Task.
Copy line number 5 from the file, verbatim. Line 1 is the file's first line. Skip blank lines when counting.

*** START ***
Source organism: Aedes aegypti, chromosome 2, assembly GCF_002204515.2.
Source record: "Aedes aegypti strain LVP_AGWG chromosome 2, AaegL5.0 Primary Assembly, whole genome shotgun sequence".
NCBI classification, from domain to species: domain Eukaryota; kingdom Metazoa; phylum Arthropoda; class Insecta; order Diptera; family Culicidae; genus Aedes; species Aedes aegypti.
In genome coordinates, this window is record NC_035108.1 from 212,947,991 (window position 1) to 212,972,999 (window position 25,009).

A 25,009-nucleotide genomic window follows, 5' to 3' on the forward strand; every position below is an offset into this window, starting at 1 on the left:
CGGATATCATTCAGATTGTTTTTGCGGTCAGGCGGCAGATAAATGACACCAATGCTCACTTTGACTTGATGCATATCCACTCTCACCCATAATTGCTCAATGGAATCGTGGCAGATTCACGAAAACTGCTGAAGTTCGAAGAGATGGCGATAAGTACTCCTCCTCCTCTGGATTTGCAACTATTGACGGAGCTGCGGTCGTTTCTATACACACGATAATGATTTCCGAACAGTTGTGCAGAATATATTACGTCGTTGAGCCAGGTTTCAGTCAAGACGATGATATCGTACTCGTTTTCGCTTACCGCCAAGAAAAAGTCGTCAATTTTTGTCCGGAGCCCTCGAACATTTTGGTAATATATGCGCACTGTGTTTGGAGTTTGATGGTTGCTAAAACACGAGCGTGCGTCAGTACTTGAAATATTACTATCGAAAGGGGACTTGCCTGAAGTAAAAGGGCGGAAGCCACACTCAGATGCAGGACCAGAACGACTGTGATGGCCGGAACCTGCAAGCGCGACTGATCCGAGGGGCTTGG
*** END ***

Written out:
A 25,009-nucleotide genomic window follows, 5' to 3' on the forward strand; every position below is an offset into this window, starting at 1 on the left: